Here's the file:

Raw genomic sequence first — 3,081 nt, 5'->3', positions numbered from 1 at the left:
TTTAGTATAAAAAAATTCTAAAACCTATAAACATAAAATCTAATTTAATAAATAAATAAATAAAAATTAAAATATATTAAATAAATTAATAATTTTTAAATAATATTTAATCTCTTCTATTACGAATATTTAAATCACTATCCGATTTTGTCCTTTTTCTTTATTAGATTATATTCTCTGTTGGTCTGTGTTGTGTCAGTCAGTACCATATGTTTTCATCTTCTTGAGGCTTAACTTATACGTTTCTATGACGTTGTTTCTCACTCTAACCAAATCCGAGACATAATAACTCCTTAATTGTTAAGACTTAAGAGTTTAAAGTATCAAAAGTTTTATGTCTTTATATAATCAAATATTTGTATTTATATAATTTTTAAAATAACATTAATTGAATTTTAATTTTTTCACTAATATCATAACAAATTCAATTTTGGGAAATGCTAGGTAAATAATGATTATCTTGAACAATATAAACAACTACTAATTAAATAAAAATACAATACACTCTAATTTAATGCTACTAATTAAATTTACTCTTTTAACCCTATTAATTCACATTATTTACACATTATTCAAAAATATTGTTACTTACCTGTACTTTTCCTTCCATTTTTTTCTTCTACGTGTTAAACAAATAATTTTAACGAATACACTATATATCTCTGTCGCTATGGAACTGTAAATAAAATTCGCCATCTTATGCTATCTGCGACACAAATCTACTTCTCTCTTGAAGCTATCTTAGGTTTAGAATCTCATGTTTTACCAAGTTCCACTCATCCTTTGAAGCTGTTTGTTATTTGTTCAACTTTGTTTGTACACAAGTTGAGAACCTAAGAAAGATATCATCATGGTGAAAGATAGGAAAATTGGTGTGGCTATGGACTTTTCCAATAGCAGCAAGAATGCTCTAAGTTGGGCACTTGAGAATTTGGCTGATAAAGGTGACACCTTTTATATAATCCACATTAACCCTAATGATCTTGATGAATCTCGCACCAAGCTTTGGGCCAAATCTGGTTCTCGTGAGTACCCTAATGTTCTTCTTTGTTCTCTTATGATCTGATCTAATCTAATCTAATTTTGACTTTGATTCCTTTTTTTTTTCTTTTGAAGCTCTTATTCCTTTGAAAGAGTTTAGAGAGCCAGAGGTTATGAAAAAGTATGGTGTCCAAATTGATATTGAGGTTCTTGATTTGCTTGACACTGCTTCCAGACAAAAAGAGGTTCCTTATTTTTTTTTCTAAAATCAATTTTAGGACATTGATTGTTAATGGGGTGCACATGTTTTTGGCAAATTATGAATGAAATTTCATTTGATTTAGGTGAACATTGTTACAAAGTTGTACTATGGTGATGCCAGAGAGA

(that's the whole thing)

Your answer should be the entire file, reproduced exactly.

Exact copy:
Raw genomic sequence first — 3,081 nt, 5'->3', positions numbered from 1 at the left:
TTTAGTATAAAAAAATTCTAAAACCTATAAACATAAAATCTAATTTAATAAATAAATAAATAAAAATTAAAATATATTAAATAAATTAATAATTTTTAAATAATATTTAATCTCTTCTATTACGAATATTTAAATCACTATCCGATTTTGTCCTTTTTCTTTATTAGATTATATTCTCTGTTGGTCTGTGTTGTGTCAGTCAGTACCATATGTTTTCATCTTCTTGAGGCTTAACTTATACGTTTCTATGACGTTGTTTCTCACTCTAACCAAATCCGAGACATAATAACTCCTTAATTGTTAAGACTTAAGAGTTTAAAGTATCAAAAGTTTTATGTCTTTATATAATCAAATATTTGTATTTATATAATTTTTAAAATAACATTAATTGAATTTTAATTTTTTCACTAATATCATAACAAATTCAATTTTGGGAAATGCTAGGTAAATAATGATTATCTTGAACAATATAAACAACTACTAATTAAATAAAAATACAATACACTCTAATTTAATGCTACTAATTAAATTTACTCTTTTAACCCTATTAATTCACATTATTTACACATTATTCAAAAATATTGTTACTTACCTGTACTTTTCCTTCCATTTTTTTCTTCTACGTGTTAAACAAATAATTTTAACGAATACACTATATATCTCTGTCGCTATGGAACTGTAAATAAAATTCGCCATCTTATGCTATCTGCGACACAAATCTACTTCTCTCTTGAAGCTATCTTAGGTTTAGAATCTCATGTTTTACCAAGTTCCACTCATCCTTTGAAGCTGTTTGTTATTTGTTCAACTTTGTTTGTACACAAGTTGAGAACCTAAGAAAGATATCATCATGGTGAAAGATAGGAAAATTGGTGTGGCTATGGACTTTTCCAATAGCAGCAAGAATGCTCTAAGTTGGGCACTTGAGAATTTGGCTGATAAAGGTGACACCTTTTATATAATCCACATTAACCCTAATGATCTTGATGAATCTCGCACCAAGCTTTGGGCCAAATCTGGTTCTCGTGAGTACCCTAATGTTCTTCTTTGTTCTCTTATGATCTGATCTAATCTAATCTAATTTTGACTTTGATTCCTTTTTTTTTTCTTTTGAAGCTCTTATTCCTTTGAAAGAGTTTAGAGAGCCAGAGGTTATGAAAAAGTATGGTGTCCAAATTGATATTGAGGTTCTTGATTTGCTTGACACTGCTTCCAGACAAAAAGAGGTTCCTTATTTTTTTTTCTAAAATCAATTTTAGGACATTGATTGTTAATGGGGTGCACATGTTTTTGGCAAATTATGAATGAAATTTCATTTGATTTAGGTGAACATTGTTACAAAGTTGTACTATGGTGATGCCAGAGAGA